What’s sex? Did you take drugs in college? Why did you vote for George W. Bush* the second time?
Kids ask questions all the time, but there’s a difference between the ones parents can’t answer — “Does God need to shower?” — and the ones (some) parents don’t want to. The solution? Perhaps we can take a cue from politicians, their press secretaries and the so-called “bipartisan” pundits we see on TV and use the same simple strategies for answering without answering.
1. Give a detailed, thoughtful response, just not to the question they ask.
Campaigning politicians are particularly good at this, and the trick is to remember that your answer can be anything, just as long as you can loosely relate it to the original question.
For example, if asked about drugs, begin by saying “I’m glad you asked me about smoking pot in college…,” which makes it sound like you’re going to admit that for most of your sophomore year your best friend was your bong, but then say “…because I think it’s important that we be open and honest with each other, especially now that you’re older and starting to ask hard questions. It seems like only yesterday when the most important thing on your mind was which Power Ranger you wanted to dress up as, or if a certain Pokemon could beat a certain other kind of Pokemon. I have to admit that watching you grow up has been one of the most satisfying experiences of my life, and I look forward to helping you continue on that journey towards adult- hood by providing you with the information and insight I myself have gained over the years…”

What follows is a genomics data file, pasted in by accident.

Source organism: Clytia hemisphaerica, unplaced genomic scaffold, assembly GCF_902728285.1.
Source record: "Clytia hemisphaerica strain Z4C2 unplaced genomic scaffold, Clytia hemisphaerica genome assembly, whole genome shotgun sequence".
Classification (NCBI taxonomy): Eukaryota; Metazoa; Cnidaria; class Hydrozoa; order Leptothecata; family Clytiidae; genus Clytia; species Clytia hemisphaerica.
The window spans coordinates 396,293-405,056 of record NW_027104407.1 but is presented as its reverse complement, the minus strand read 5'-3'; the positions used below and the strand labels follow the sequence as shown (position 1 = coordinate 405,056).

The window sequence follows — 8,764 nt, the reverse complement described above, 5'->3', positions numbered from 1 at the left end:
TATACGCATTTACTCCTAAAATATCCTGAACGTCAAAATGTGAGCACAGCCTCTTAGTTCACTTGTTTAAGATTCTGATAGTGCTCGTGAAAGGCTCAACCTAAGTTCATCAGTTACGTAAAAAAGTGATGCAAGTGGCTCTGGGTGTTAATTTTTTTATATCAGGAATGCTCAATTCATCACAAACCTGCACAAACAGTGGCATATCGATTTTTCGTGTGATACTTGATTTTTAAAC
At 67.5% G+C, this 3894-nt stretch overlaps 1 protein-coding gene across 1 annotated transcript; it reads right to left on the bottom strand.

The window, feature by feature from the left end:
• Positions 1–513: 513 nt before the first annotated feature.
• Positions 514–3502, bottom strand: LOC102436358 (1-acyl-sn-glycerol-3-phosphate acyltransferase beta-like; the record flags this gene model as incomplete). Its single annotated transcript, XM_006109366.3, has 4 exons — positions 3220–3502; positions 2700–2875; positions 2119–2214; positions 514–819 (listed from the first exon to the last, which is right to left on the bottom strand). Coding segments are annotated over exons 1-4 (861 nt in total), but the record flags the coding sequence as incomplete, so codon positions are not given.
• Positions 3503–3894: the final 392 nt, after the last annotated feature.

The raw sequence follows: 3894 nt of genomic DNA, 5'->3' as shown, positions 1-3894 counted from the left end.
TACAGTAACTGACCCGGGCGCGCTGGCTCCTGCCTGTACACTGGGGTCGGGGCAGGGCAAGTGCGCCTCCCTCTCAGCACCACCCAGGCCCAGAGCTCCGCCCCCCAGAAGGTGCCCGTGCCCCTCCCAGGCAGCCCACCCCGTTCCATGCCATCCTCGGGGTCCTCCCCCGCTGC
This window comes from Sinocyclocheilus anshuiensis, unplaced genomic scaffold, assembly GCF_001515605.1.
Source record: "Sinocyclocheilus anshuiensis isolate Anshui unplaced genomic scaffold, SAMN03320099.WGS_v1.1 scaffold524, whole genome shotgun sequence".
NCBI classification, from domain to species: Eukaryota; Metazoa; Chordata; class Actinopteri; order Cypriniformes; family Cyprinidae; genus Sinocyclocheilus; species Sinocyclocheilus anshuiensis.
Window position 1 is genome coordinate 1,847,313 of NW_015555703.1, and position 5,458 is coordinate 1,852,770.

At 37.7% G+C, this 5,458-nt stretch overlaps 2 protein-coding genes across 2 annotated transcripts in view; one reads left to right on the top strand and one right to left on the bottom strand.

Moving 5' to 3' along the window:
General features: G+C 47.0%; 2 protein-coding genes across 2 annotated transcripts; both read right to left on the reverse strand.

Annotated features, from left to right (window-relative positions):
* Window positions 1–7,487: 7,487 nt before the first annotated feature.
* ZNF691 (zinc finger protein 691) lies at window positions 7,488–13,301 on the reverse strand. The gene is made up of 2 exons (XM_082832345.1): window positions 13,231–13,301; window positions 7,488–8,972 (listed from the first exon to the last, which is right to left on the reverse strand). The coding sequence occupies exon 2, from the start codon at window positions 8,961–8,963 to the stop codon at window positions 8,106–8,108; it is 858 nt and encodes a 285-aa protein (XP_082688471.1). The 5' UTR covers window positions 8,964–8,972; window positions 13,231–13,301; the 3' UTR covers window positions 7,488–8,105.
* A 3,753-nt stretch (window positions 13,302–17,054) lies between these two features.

If you haven’t lost them by then, just keep talking.
2. Focus on “the larger issue.”
Which can be pretty much anything you want it to be.
3. Ask your kids what they think the answer is.
Also known as the therapist approach.
This works well for things you don’t really know how to explain, but not-so- well for things you’re just not comfortable talking about.
Time was that people who didn’t tell the truth were called liars and they were looked down upon, but thanks to all the CEO’s, athletes, politicians and ce- lebrities who’ve been caught with their pants down (or off, or filled with drugs, etc.) those days seem to be over.
The best thing about this approach is that if your lie is later exposed, you can claim you just “misspoke.” As in “Yes, I can see how my response to the ques- tion ‘Did I vote for George W. Bush?’ might have been confusing, because when I said ‘No,’ I actually misspoke. In point of fact – and because it’s im- portant to me that the record accurately reflect my views – I didn’t mean ‘No’ in the traditional sense of the word, and I can see now how my incorrect use of that word might have been somewhat misleading, because what I, in fact, meant was that I felt that in light of the specific challenges facing the Presi- dent at that time, it was important for me – and really, all of us as a nation – to remain united and strong, and because of that, I did my duty as an American by going to the polls and casting a ballot so my voice could be heard, and even though that ballot was nominally in the affirmative, it was really more a show of support for the country as a whole than a specific endorsement of any one candidate. I voted because it’s the duty of every citizen to vote, and for that I will never apologize.”
5. Use a spokesperson.
Either a hired professional or your spouse, if he or she has the BS skills required.
This has the added benefit of distancing you from your answer, whatever that might be.
Plus, if you are later confronted about the answer your spokesperson gave on your behalf, you can say you didn’t actually mean whatever it was they said and that you must have been “quoted out of context.”
*Or, increasingly for many, Barack Obama the first time.